PUBLIC ADMINISTRATION STUDIES AND TRAINING: NETWORKING IN THE CONTEXT OF HIGH TECHNOLOGY DEVELOPMENT

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Nov 18, 2013 (3 years and 9 months ago)

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PUBLIC ADMINISTRATION STUDIES AND TRAINING: NETWORKING IN THE
CONTEXT OF HIGH TECHNOLOGY DEVELOPMENT


Nikolaj Ambrusevič,

Vilnius Gediminas Technical University
,
Vilnius,

Lithuania

Assistant of
Department of International Economics and Management


Abstract
.

The author of the presented paper aims at bringing forward an overview of the theoretical a
s
pects of the
public administration studies and training networking in the contexts of high technology development. International
theories

and theoretical framework

for implementation and measurement

of
public administration studies and training
development networking
, such as

Knowledge System Model,
are represented here
.

Deeper investigation of methods of
public administration studies and training networking in the
context of high technology development, based on Triple
Helix Model
,

is provided here, too.

The author’s suggestion to investigate processes of
public administration studies
and training networking in the context of high technology development
, based on

co
operation between

three main
factors:
academy
,
business
,

and government



is raised. As a result,
correlation and regression analysis of expenditure
on research and development as the main factor of high technology development is provided. T
he author fores
ees some
guidelines for
implementation of public administration and training networking in the context of high technology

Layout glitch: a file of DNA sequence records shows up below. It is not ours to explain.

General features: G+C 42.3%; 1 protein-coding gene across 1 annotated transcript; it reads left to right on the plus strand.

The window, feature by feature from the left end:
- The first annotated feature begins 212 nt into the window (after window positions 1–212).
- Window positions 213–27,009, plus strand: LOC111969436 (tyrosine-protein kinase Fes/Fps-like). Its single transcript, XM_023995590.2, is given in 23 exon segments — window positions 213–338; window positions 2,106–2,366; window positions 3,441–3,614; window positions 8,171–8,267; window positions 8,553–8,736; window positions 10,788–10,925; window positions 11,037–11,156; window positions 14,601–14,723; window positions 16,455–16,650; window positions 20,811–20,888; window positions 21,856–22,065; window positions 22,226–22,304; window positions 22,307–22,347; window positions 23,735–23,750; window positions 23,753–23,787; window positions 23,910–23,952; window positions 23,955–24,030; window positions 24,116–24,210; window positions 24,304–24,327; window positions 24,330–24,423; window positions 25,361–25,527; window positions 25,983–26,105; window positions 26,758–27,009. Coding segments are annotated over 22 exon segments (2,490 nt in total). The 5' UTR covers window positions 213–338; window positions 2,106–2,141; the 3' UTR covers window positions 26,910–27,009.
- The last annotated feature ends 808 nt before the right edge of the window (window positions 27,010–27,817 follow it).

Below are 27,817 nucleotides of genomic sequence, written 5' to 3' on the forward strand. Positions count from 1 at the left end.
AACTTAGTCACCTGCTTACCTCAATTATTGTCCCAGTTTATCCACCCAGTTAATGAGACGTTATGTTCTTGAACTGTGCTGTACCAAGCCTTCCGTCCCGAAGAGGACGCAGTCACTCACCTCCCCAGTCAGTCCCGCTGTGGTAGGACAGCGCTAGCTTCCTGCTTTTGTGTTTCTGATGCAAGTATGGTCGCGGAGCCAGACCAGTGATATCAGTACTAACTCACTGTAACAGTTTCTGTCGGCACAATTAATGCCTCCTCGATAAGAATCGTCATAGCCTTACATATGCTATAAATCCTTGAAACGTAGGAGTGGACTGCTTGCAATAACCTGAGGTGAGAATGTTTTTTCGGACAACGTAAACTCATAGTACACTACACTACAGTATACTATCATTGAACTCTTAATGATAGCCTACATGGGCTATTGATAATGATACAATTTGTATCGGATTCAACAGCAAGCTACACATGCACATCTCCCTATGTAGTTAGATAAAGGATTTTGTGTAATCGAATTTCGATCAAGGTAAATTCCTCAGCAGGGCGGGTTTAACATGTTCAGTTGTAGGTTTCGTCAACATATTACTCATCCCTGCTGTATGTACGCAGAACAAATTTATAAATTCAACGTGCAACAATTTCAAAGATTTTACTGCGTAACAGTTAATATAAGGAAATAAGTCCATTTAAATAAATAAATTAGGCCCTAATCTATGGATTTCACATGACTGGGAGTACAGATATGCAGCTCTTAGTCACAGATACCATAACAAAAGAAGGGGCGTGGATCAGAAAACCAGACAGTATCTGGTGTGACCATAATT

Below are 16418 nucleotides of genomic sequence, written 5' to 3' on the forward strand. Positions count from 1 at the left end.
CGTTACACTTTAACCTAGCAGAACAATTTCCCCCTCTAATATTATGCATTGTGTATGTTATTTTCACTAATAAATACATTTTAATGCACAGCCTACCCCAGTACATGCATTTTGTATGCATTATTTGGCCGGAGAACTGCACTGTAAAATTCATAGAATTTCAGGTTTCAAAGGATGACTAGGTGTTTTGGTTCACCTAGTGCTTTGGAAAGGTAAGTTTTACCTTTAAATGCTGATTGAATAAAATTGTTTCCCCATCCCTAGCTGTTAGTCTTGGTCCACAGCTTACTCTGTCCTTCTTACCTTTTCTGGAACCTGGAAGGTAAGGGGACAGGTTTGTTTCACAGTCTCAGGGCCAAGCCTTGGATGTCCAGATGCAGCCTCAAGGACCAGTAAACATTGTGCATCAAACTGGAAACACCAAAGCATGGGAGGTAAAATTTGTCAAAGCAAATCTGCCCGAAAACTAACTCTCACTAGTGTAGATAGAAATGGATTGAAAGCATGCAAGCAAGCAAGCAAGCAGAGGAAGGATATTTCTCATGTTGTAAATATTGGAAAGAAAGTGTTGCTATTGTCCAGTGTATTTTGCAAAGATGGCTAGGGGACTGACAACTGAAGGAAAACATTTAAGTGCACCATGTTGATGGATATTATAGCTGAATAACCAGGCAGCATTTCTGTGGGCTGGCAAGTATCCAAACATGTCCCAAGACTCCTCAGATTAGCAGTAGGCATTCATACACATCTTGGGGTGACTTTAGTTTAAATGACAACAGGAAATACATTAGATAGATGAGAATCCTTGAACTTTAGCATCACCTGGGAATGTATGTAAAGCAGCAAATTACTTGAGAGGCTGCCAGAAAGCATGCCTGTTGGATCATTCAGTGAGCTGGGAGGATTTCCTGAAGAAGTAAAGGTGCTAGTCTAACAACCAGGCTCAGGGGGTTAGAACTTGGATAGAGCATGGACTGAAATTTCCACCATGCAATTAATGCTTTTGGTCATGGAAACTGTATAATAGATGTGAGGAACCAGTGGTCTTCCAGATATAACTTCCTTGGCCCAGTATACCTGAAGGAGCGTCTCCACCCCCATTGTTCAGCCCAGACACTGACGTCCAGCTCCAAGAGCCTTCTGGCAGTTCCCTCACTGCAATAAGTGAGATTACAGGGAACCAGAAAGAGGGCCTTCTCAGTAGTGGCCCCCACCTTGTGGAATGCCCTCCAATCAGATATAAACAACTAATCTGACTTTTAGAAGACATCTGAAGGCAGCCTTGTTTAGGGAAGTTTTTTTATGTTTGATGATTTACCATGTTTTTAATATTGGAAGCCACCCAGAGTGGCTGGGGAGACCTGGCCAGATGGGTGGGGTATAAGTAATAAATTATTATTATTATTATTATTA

development by emphasizing the main role of b
usiness sector in the networking process
.


Introduction

Nowadays, the priority of economy

of the European Union in the conditions of recovery from the financial crisis is to
ensure growth by creating new jobs. This can only happen through continuous process of transformation of the
European Union into a dynamic knowledge
-
based economy by provi
ding excellent education, undertaking scientific
research, defining space for creativity and innovation. Thus, knowledge and innovation are primary factors for
competitiveness of European economy on the global market. This European transformation into a dy
namic knowledge
-
based economy has been the objective of the Lisbon agenda since 2000. In this framework, European Heads of State
and Government set the goal of increasing overall level of investment in research to 3 % of Gross Domestic Product by
the year
2010, and of raising the share of research funded by business sector. This certain goal and further steps of
successful knowledge
-
based economy, and especially, high technology development may be achievable only with
participation of integrated public admi
nistration studies and training networking system.

Public administration studies and training system are the main elements of strong and competitive environment
creation
,

required for the knowledge
-
based economy development. One of the most important condi
tions for a creation